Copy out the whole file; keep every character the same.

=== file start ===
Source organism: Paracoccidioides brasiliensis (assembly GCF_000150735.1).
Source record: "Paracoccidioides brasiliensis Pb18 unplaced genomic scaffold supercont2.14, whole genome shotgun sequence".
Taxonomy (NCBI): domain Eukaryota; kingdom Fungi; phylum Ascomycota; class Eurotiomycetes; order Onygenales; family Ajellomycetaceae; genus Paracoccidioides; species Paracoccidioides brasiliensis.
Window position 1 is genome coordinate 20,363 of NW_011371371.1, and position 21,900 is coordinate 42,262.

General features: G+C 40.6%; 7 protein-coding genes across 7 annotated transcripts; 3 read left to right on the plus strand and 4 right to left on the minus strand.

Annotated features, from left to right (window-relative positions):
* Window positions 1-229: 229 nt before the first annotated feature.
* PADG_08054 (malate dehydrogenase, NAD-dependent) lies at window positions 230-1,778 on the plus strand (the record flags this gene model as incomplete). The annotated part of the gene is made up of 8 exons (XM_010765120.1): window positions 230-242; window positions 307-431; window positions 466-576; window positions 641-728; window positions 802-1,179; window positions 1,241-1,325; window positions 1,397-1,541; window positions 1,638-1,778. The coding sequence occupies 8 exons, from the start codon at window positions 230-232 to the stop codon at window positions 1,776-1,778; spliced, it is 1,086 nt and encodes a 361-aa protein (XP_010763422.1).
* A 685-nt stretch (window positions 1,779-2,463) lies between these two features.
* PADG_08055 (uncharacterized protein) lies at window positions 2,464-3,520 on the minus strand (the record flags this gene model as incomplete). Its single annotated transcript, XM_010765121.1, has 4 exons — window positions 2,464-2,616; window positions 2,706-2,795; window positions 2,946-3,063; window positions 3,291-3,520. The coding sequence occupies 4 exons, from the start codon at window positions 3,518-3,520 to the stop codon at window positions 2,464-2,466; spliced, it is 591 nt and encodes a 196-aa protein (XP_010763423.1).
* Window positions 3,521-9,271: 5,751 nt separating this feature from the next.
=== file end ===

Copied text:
Source organism: Paracoccidioides brasiliensis (assembly GCF_000150735.1).
Source record: "Paracoccidioides brasiliensis Pb18 unplaced genomic scaffold supercont2.14, whole genome shotgun sequence".
Taxonomy (NCBI): domain Eukaryota; kingdom Fungi; phylum Ascomycota; class Eurotiomycetes; order Onygenales; family Ajellomycetaceae; genus Paracoccidioides; species Paracoccidioides brasiliensis.
Window position 1 is genome coordinate 20,363 of NW_011371371.1, and position 21,900 is coordinate 42,262.

General features: G+C 40.6%; 7 protein-coding genes across 7 annotated transcripts; 3 read left to right on the plus strand and 4 right to left on the minus strand.

Annotated features, from left to right (window-relative positions):
* Window positions 1-229: 229 nt before the first annotated feature.
* PADG_08054 (malate dehydrogenase, NAD-dependent) lies at window positions 230-1,778 on the plus strand (the record flags this gene model as incomplete). The annotated part of the gene is made up of 8 exons (XM_010765120.1): window positions 230-242; window positions 307-431; window positions 466-576; window positions 641-728; window positions 802-1,179; window positions 1,241-1,325; window positions 1,397-1,541; window positions 1,638-1,778. The coding sequence occupies 8 exons, from the start codon at window positions 230-232 to the stop codon at window positions 1,776-1,778; spliced, it is 1,086 nt and encodes a 361-aa protein (XP_010763422.1).
* A 685-nt stretch (window positions 1,779-2,463) lies between these two features.
* PADG_08055 (uncharacterized protein) lies at window positions 2,464-3,520 on the minus strand (the record flags this gene model as incomplete). Its single annotated transcript, XM_010765121.1, has 4 exons — window positions 2,464-2,616; window positions 2,706-2,795; window positions 2,946-3,063; window positions 3,291-3,520. The coding sequence occupies 4 exons, from the start codon at window positions 3,518-3,520 to the stop codon at window positions 2,464-2,466; spliced, it is 591 nt and encodes a 196-aa protein (XP_010763423.1).
* Window positions 3,521-9,271: 5,751 nt separating this feature from the next.